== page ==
This is a interesting one, because it involves responding to acted bad manners with real bad manners. So, my role-playing group (think impromptu acting with dice to determine random actions) really likes to get into character, and as such whenever one of us plays a brute they treat the others as you would expect. Now, this is completely okay as far as we are concerned because hey, that’s the idea. As long as the person isn’t being rude in real life, they can yell in a church or call another person a idiot because it’s all in character.
Well, we had a new person join our group, the girlfriend of one of the other members. We meet once a week, and it’s something we take somewhat seriously. We start to get into character and the newbie makes a mistake. My other friend calls her out on it while in character, so he came off as brash and mean. She then steps away from the table and starts to break down in tears. We weren’t heartless, so we tried to explain the situation to her. However, she screamed at all of us, calling us immature and moronic (I think satanic was thrown in there as well) and then told her boyfriend to never play with us again.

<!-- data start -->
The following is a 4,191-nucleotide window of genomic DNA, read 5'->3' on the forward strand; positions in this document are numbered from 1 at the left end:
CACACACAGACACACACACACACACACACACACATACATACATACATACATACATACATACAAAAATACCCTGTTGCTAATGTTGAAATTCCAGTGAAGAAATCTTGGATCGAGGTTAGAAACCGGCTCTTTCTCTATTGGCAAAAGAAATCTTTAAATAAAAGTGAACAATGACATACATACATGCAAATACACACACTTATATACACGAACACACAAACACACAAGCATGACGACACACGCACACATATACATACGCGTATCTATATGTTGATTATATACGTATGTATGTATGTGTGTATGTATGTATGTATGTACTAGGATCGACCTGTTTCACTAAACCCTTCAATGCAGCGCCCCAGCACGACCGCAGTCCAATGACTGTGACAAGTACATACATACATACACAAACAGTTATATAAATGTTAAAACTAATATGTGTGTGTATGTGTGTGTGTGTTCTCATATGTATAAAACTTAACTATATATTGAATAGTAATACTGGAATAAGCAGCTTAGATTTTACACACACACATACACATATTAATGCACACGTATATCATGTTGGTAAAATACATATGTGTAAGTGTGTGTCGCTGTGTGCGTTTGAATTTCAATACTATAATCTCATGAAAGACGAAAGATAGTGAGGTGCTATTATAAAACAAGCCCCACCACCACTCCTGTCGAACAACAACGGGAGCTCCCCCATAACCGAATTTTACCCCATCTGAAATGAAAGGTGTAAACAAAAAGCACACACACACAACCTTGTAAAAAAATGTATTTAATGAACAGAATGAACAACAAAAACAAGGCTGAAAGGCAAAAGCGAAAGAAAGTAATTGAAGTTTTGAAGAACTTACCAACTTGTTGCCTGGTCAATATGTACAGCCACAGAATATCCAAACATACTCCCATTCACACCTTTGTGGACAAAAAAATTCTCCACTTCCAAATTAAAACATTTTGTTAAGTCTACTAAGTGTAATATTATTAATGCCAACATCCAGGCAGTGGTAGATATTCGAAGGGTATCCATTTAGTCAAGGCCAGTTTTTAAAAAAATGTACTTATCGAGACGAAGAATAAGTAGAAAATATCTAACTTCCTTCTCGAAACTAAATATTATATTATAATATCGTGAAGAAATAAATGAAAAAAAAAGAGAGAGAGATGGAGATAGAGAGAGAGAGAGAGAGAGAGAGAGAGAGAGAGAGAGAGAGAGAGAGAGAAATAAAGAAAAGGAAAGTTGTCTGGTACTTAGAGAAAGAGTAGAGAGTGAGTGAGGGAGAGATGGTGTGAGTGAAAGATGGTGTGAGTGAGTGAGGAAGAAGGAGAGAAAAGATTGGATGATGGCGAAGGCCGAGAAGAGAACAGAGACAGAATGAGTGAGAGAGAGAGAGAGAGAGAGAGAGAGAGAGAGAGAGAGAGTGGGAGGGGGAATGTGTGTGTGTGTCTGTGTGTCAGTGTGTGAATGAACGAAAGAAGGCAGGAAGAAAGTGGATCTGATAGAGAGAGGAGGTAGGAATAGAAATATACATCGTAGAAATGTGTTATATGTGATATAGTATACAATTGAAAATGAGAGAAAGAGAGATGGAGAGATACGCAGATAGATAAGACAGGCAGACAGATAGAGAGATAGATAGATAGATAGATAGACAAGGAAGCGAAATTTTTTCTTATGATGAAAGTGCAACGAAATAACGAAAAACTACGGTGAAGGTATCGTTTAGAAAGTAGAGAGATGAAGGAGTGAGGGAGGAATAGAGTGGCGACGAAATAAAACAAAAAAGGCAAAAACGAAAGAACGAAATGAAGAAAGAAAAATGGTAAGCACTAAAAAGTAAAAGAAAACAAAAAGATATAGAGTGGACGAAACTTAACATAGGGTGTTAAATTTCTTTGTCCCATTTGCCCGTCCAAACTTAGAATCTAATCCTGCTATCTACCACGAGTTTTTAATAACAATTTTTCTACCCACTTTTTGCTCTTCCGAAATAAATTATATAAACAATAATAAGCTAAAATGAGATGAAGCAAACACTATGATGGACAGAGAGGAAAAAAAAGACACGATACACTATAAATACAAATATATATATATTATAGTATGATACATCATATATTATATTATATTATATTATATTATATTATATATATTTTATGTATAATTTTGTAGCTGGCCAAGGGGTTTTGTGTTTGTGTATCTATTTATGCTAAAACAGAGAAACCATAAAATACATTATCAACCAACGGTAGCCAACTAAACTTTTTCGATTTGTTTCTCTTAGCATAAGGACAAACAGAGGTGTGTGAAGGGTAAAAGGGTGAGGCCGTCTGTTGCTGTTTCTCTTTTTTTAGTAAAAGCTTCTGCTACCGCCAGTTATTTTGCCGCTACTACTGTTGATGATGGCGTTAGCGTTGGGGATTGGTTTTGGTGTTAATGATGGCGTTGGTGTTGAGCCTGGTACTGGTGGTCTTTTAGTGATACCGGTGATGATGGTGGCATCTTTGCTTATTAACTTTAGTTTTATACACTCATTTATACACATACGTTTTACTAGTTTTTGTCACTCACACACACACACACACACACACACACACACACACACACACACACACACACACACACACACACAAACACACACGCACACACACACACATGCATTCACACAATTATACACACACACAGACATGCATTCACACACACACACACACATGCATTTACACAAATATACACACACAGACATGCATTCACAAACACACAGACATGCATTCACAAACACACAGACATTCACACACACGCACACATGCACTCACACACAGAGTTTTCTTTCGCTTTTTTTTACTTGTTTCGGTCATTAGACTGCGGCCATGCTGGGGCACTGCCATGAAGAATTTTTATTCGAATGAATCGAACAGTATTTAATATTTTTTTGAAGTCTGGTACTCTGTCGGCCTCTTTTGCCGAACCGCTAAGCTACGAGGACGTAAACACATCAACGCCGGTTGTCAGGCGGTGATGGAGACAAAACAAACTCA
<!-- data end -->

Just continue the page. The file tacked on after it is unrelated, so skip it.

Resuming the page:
Now, I could understand her reaction if my friend was being legitimately mean to her, BUT HE WAS ACTING!!! She didn’t even listen to us afterwards! Needless to say, she never came to our sessions again, although her boyfriend did. They eventually broke up because she was overly sensitive. 0322-11
Tsk, tsk. Too bad there was no person playing the role of the avenging angel, pissed off parent or strict schoolmaster to put Mr. Brute in his acted place.
Being that she was a newbie and she promptly made a mistake, I think the gracious thing to have done would have been to step out of character and gently inform her of the correction needed. I don’t think staying in character should take precedent over kindness to the uninitiated or inexperienced. It would have cost little in lost time and saved a whole lot of possible drama. And if she was truly that sensitive, even more reason to extend a momentary kindness so that later accusations of unkindness have the ring of hyperbole to them.